Clicking brought me to the following page, complete with faux video "debates" (see left side segments) and a faux "children's book" (lower right corner)--complete with $5.95 price and properly coded bar code on the back cover--that utilizes a visual and verbal style that mimics children's "how are babies born" books so well, one almost has to laugh:
Probably the most boring part of the entire presentation is the "offices are boring" spread in the Mommy, Why is There a Server in the House? children's book:
The text on the next page reads, "When a mommy and a daddy love each other very much . . . "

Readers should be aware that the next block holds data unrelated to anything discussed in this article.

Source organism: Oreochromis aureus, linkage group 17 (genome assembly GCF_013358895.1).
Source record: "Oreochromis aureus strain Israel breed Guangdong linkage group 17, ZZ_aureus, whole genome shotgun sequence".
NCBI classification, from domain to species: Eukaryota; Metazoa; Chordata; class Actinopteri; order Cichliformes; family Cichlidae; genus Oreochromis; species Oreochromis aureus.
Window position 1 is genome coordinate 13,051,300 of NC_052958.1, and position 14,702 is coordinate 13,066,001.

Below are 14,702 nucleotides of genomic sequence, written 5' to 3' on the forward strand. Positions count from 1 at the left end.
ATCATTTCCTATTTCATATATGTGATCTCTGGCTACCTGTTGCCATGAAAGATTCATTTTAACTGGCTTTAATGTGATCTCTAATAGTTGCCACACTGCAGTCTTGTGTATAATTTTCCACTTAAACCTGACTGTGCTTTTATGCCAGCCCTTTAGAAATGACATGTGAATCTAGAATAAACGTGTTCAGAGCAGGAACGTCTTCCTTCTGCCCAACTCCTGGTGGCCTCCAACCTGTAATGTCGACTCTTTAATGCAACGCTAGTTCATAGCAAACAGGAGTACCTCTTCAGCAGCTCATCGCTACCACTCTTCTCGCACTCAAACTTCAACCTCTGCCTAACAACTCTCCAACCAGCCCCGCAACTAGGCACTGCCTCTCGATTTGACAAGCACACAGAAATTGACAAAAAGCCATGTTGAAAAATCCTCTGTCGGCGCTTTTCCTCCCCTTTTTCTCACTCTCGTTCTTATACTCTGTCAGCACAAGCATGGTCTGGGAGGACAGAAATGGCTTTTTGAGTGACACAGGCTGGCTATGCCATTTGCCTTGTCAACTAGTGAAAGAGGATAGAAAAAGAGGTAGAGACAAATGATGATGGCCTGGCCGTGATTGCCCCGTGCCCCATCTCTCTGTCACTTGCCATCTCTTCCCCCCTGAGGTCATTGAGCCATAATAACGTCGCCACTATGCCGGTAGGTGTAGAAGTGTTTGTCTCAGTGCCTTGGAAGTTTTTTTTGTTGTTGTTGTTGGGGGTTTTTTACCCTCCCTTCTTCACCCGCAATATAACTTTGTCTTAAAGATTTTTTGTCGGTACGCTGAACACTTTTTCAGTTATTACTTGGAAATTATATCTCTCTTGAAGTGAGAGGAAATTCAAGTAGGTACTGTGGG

But you'll have to turn the page to find out what happens!
The entire site is unbelievably tongue-in-cheek.
Concerning the book's author, Dr. Tom O'Connor, we read:
And in a sidebar:
Just so you know, Tom O'Connor does not actually have a Ph.D. He is also not actually a person. And the entire premise of this book is fictional. But on the bright side, a Windows Home Server is a real product. Perhaps you'd like to buy one!
You can find out more about Windows Home Server at . . .
Back cover copy tells us O'Connor "first gained prominence in the '80s with his pioneering work on electric pencil sharpeners in the home. 'Mommy' is his eighty-seventh book."
Clearly, I think this is viral-worthy marketing: humorous, shareable. . . .